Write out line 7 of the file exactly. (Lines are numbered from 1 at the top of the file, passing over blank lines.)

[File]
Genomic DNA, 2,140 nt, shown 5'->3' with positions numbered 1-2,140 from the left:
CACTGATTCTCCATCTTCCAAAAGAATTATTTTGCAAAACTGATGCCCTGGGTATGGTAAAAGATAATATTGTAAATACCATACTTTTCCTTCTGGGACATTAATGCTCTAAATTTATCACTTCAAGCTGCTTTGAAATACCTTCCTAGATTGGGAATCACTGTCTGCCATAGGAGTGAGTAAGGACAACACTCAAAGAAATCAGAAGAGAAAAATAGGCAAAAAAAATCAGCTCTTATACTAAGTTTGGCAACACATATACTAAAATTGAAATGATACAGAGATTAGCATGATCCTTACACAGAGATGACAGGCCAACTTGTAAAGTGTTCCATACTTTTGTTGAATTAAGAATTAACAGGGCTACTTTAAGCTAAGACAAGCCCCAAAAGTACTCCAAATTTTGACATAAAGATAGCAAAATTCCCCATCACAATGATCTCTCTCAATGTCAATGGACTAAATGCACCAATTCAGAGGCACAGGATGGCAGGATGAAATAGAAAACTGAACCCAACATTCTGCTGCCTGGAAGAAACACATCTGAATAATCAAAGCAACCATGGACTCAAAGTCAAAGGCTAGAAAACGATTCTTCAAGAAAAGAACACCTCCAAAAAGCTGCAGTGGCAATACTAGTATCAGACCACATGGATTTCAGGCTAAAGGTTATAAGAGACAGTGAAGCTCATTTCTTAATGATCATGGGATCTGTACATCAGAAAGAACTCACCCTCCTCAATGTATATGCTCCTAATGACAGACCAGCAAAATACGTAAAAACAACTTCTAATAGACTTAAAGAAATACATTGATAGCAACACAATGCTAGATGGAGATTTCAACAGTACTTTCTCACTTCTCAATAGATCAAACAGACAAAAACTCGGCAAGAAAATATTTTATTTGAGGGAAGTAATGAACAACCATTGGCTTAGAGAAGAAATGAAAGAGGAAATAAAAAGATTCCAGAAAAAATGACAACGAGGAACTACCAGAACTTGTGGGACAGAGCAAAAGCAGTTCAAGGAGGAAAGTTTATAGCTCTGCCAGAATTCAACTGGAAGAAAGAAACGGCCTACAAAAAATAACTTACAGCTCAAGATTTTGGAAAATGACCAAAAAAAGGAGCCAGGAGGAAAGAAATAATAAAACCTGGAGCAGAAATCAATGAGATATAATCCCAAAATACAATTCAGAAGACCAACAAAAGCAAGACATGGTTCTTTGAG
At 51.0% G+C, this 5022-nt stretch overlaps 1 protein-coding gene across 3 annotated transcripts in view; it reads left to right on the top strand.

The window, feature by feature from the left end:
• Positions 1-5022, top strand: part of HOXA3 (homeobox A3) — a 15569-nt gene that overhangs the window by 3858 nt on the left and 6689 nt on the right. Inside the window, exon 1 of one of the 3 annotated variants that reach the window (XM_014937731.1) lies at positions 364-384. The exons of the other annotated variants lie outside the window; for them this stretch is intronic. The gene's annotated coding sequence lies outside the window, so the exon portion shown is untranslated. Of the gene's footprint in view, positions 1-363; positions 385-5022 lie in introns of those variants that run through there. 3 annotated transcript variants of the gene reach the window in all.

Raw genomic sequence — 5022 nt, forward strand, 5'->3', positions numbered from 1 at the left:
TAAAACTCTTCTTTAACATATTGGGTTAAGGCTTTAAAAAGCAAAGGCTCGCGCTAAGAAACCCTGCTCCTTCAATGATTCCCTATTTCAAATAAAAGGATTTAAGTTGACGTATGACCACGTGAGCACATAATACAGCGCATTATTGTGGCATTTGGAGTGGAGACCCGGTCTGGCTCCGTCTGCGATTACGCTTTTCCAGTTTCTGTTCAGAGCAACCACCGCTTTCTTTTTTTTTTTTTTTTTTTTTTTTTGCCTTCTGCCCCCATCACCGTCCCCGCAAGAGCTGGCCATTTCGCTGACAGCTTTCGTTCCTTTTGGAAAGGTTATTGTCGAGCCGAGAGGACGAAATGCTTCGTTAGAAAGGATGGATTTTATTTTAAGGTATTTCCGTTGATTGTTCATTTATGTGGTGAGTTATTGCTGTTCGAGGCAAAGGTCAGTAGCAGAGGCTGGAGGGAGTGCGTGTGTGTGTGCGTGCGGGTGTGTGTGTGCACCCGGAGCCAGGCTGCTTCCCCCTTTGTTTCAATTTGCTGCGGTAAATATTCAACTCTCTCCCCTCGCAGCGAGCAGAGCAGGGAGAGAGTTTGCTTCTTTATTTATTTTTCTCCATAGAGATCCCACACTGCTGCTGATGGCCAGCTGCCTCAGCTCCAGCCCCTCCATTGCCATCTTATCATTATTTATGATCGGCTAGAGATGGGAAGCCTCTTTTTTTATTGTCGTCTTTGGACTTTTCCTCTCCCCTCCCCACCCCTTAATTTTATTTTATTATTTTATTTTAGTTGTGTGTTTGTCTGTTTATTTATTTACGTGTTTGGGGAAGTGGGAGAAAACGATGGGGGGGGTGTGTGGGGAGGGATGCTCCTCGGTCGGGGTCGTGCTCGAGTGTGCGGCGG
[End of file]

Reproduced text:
TAAAACTCTTCTTTAACATATTGGGTTAAGGCTTTAAAAAGCAAAGGCTCGCGCTAAGAAACCCTGCTCCTTCAATGATTCCCTATTTCAAATAAAAGGATTTAAGTTGACGTATGACCACGTGAGCACATAATACAGCGCATTATTGTGGCATTTGGAGTGGAGACCCGGTCTGGCTCCGTCTGCGATTACGCTTTTCCAGTTTCTGTTCAGAGCAACCACCGCTTTCTTTTTTTTTTTTTTTTTTTTTTTTTGCCTTCTGCCCCCATCACCGTCCCCGCAAGAGCTGGCCATTTCGCTGACAGCTTTCGTTCCTTTTGGAAAGGTTATTGTCGAGCCGAGAGGACGAAATGCTTCGTTAGAAAGGATGGATTTTATTTTAAGGTATTTCCGTTGATTGTTCATTTATGTGGTGAGTTATTGCTGTTCGAGGCAAAGGTCAGTAGCAGAGGCTGGAGGGAGTGCGTGTGTGTGTGCGTGCGGGTGTGTGTGTGCACCCGGAGCCAGGCTGCTTCCCCCTTTGTTTCAATTTGCTGCGGTAAATATTCAACTCTCTCCCCTCGCAGCGAGCAGAGCAGGGAGAGAGTTTGCTTCTTTATTTATTTTTCTCCATAGAGATCCCACACTGCTGCTGATGGCCAGCTGCCTCAGCTCCAGCCCCTCCATTGCCATCTTATCATTATTTATGATCGGCTAGAGATGGGAAGCCTCTTTTTTTATTGTCGTCTTTGGACTTTTCCTCTCCCCTCCCCACCCCTTAATTTTATTTTATTATTTTATTTTAGTTGTGTGTTTGTCTGTTTATTTATTTACGTGTTTGGGGAAGTGGGAGAAAACGATGGGGGGGGTGTGTGGGGAGGGATGCTCCTCGGTCGGGGTCGTGCTCGAGTGTGCGGCGG